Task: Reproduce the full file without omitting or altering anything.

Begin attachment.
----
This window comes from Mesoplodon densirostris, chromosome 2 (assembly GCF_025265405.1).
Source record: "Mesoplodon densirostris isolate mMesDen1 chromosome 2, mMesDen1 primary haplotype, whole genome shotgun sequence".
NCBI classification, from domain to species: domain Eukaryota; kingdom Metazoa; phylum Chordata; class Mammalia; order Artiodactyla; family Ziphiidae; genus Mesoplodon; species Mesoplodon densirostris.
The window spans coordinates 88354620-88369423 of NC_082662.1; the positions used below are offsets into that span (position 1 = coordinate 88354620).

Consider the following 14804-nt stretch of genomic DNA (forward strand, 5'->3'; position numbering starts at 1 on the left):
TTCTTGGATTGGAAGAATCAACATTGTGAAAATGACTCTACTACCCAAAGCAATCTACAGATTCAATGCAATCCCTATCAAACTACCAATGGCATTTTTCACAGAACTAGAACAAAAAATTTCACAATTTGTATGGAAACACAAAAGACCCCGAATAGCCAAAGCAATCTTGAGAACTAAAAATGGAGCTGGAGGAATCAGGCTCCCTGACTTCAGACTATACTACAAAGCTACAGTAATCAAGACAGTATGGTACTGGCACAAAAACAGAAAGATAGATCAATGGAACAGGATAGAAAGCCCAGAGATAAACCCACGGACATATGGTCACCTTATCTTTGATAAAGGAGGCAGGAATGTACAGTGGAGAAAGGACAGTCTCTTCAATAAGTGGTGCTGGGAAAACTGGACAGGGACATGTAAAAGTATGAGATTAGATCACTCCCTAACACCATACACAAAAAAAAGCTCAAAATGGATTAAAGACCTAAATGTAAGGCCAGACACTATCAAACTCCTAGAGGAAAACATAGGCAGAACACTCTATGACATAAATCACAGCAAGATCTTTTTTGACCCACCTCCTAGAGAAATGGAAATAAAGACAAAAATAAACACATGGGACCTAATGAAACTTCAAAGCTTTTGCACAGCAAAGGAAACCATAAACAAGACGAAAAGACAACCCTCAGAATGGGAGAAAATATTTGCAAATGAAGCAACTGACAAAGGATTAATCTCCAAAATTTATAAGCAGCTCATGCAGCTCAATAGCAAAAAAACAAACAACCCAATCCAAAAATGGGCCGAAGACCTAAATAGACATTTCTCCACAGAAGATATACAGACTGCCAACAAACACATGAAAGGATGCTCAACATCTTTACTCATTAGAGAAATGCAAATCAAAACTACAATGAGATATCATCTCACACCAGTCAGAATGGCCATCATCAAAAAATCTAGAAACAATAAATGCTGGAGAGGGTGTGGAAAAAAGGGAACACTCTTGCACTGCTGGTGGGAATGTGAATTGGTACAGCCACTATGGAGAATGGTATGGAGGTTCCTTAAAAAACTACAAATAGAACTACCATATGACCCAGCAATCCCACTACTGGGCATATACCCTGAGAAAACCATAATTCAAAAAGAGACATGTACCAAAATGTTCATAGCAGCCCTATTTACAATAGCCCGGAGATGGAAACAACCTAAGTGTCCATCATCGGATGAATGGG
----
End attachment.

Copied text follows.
This window comes from Mesoplodon densirostris, chromosome 2 (assembly GCF_025265405.1).
Source record: "Mesoplodon densirostris isolate mMesDen1 chromosome 2, mMesDen1 primary haplotype, whole genome shotgun sequence".
NCBI classification, from domain to species: domain Eukaryota; kingdom Metazoa; phylum Chordata; class Mammalia; order Artiodactyla; family Ziphiidae; genus Mesoplodon; species Mesoplodon densirostris.
The window spans coordinates 88354620-88369423 of NC_082662.1; the positions used below are offsets into that span (position 1 = coordinate 88354620).

Consider the following 14804-nt stretch of genomic DNA (forward strand, 5'->3'; position numbering starts at 1 on the left):
TTCTTGGATTGGAAGAATCAACATTGTGAAAATGACTCTACTACCCAAAGCAATCTACAGATTCAATGCAATCCCTATCAAACTACCAATGGCATTTTTCACAGAACTAGAACAAAAAATTTCACAATTTGTATGGAAACACAAAAGACCCCGAATAGCCAAAGCAATCTTGAGAACTAAAAATGGAGCTGGAGGAATCAGGCTCCCTGACTTCAGACTATACTACAAAGCTACAGTAATCAAGACAGTATGGTACTGGCACAAAAACAGAAAGATAGATCAATGGAACAGGATAGAAAGCCCAGAGATAAACCCACGGACATATGGTCACCTTATCTTTGATAAAGGAGGCAGGAATGTACAGTGGAGAAAGGACAGTCTCTTCAATAAGTGGTGCTGGGAAAACTGGACAGGGACATGTAAAAGTATGAGATTAGATCACTCCCTAACACCATACACAAAAAAAAGCTCAAAATGGATTAAAGACCTAAATGTAAGGCCAGACACTATCAAACTCCTAGAGGAAAACATAGGCAGAACACTCTATGACATAAATCACAGCAAGATCTTTTTTGACCCACCTCCTAGAGAAATGGAAATAAAGACAAAAATAAACACATGGGACCTAATGAAACTTCAAAGCTTTTGCACAGCAAAGGAAACCATAAACAAGACGAAAAGACAACCCTCAGAATGGGAGAAAATATTTGCAAATGAAGCAACTGACAAAGGATTAATCTCCAAAATTTATAAGCAGCTCATGCAGCTCAATAGCAAAAAAACAAACAACCCAATCCAAAAATGGGCCGAAGACCTAAATAGACATTTCTCCACAGAAGATATACAGACTGCCAACAAACACATGAAAGGATGCTCAACATCTTTACTCATTAGAGAAATGCAAATCAAAACTACAATGAGATATCATCTCACACCAGTCAGAATGGCCATCATCAAAAAATCTAGAAACAATAAATGCTGGAGAGGGTGTGGAAAAAAGGGAACACTCTTGCACTGCTGGTGGGAATGTGAATTGGTACAGCCACTATGGAGAATGGTATGGAGGTTCCTTAAAAAACTACAAATAGAACTACCATATGACCCAGCAATCCCACTACTGGGCATATACCCTGAGAAAACCATAATTCAAAAAGAGACATGTACCAAAATGTTCATAGCAGCCCTATTTACAATAGCCCGGAGATGGAAACAACCTAAGTGTCCATCATCGGATGAATGGG